Doctors and nurses who have to see something in this data on a daily basis have seemingly occult directions for reading ECG traces. Medical professionals can look at a readout and say, “Ah, this person has that heart condition”... or they might not, and make a lethal misreading. I was struck by the vision required to notice a slight shift in the trace, based on where it falls among a grid of squares on the readout paper. Staring at the repetitive data recalled the radial patterns of a pebble falling into water, or the seasonal rings in a tree. Each of these visual pulses is a movement through time.

Looking at this distilled data—rows upon rows of digits—I felt far away from what I was after. I remembered a cardiologist friend, who used to walk around listening to different heartbeats on a Walkman while in medical school to try to differentiate them by ear rather than by sight. I always thought this was so poetic.

For my initial experiments, I downloaded the heartbeat datasets to try to understand what a heartbeat looks like in numeric form. I started manipulating the data and fed it into different systems: sound frequencies, Bauhaus-style geometry, and even rendered as a lens-like lenticular cloud using a simulation software called Houdini. By re-orienting the data into different systems of representation, I was hoping to have a breakthrough—like Du Bois’ Professor Hannibal Johnson—and see something.

Eventually, my experiments led to this piece, Counter-Curve. Working through a series of compass rotations on a wood panel (which I nicknamed “the flying saucer”), I extruded and re-oriented the data from a single heartbeat into volcanic pumice. To me, the piece feels both incredibly familiar yet completely alien. I’m told that as an object approaches the event horizon of a black hole, time slows down. Some material can get flung violently away from it in the form of hyper-energized jets, much like how pumice is super-heated and flung from a volcano. Even if objects fall into the event horizon, outside observers never even see it reach that point. It slows down until it seems suspended in time. In some ways that’s how I see this piece. It’s a single moment, curving infinitely around on itself.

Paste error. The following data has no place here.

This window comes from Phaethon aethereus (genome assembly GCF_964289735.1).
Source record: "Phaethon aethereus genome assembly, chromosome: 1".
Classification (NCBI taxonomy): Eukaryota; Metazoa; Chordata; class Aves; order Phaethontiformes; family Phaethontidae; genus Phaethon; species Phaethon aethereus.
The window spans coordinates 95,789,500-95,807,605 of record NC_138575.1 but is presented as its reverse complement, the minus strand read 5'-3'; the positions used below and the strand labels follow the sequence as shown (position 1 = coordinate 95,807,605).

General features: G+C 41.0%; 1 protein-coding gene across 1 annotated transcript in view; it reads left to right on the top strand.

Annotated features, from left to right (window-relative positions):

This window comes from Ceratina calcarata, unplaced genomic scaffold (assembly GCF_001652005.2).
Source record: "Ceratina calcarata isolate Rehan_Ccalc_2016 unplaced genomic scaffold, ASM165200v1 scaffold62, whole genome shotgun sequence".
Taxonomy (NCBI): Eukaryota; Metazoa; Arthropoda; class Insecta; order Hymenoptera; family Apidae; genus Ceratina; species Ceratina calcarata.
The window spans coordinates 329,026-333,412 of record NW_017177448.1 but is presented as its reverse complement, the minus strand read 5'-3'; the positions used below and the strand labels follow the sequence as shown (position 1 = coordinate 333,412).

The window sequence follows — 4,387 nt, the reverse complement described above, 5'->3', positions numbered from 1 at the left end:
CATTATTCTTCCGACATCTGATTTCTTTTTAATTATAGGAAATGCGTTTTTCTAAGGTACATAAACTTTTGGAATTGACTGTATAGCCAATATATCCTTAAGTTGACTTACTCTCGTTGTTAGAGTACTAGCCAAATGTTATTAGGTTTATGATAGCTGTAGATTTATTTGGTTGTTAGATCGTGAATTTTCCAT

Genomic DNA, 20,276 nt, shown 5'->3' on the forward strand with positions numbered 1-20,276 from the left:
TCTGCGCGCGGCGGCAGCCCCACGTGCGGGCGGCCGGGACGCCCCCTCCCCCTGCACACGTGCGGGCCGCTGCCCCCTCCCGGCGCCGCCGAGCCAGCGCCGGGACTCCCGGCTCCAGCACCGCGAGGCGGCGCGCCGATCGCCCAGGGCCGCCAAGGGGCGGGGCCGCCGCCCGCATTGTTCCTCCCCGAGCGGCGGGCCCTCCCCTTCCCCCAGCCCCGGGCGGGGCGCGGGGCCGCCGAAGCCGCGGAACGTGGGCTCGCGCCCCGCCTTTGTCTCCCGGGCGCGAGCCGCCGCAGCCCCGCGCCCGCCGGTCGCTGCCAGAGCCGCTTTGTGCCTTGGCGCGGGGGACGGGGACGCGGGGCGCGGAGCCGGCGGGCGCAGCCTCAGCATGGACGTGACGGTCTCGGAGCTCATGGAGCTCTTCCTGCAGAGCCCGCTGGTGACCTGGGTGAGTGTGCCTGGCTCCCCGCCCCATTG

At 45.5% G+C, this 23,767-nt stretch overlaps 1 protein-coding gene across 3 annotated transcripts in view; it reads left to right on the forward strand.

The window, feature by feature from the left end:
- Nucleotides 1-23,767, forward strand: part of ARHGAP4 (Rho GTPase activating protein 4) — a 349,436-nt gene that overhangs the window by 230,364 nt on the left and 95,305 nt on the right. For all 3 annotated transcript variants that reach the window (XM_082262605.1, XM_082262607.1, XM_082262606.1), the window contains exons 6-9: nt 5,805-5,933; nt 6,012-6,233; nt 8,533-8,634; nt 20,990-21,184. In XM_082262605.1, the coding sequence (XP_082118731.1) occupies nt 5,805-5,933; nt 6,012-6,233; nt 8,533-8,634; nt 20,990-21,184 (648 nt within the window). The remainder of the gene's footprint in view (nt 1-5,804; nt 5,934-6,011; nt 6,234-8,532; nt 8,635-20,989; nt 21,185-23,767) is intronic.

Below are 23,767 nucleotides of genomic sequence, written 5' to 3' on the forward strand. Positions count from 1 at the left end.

My typical process involves a lot of iterating on a computer. Playing with forms and generating many different versions of the idea before bringing it outside of the machine and into the physical world through fabrication or other means. This is what I did for my earthquake painting, Tōhoku, which was a way for me to process the trauma of my experience being in Japan on the day of the 2011 earthquake, and which ended with a physical object.

My second piece began with and was partly inspired by sculptor Frederick John Eversley’s 1941 rotational sculpture, Untitled. There’s an essence of rotational motion seemingly embedded directly into his process. I was looking to capture something similar. I wanted to see the heartbeat data as an object—to understand it in dimension, to be able to feel how heavy it is. I took the same heartbeat from Counter-Curve and began modelling ways for it to exist in three-dimensional space. I manipulated the rings and tried to see them in other ways: Turning them, rotating them, finding their axes and centers of gravity.

Eventually, once I decided to bring a model into the real world, I had to choose a medium. I chose glass because I needed a material that could reveal the internal orbital detail while also mimicking the delicate nature of the human heart. At the same time, casting in glass is a very physical process and provided a pressurized inversion of the forces underlying Counter-Curve itself. That lent a nice procedural and physical weight to the eventual object: A piece cast in glass, called Orbital Axis.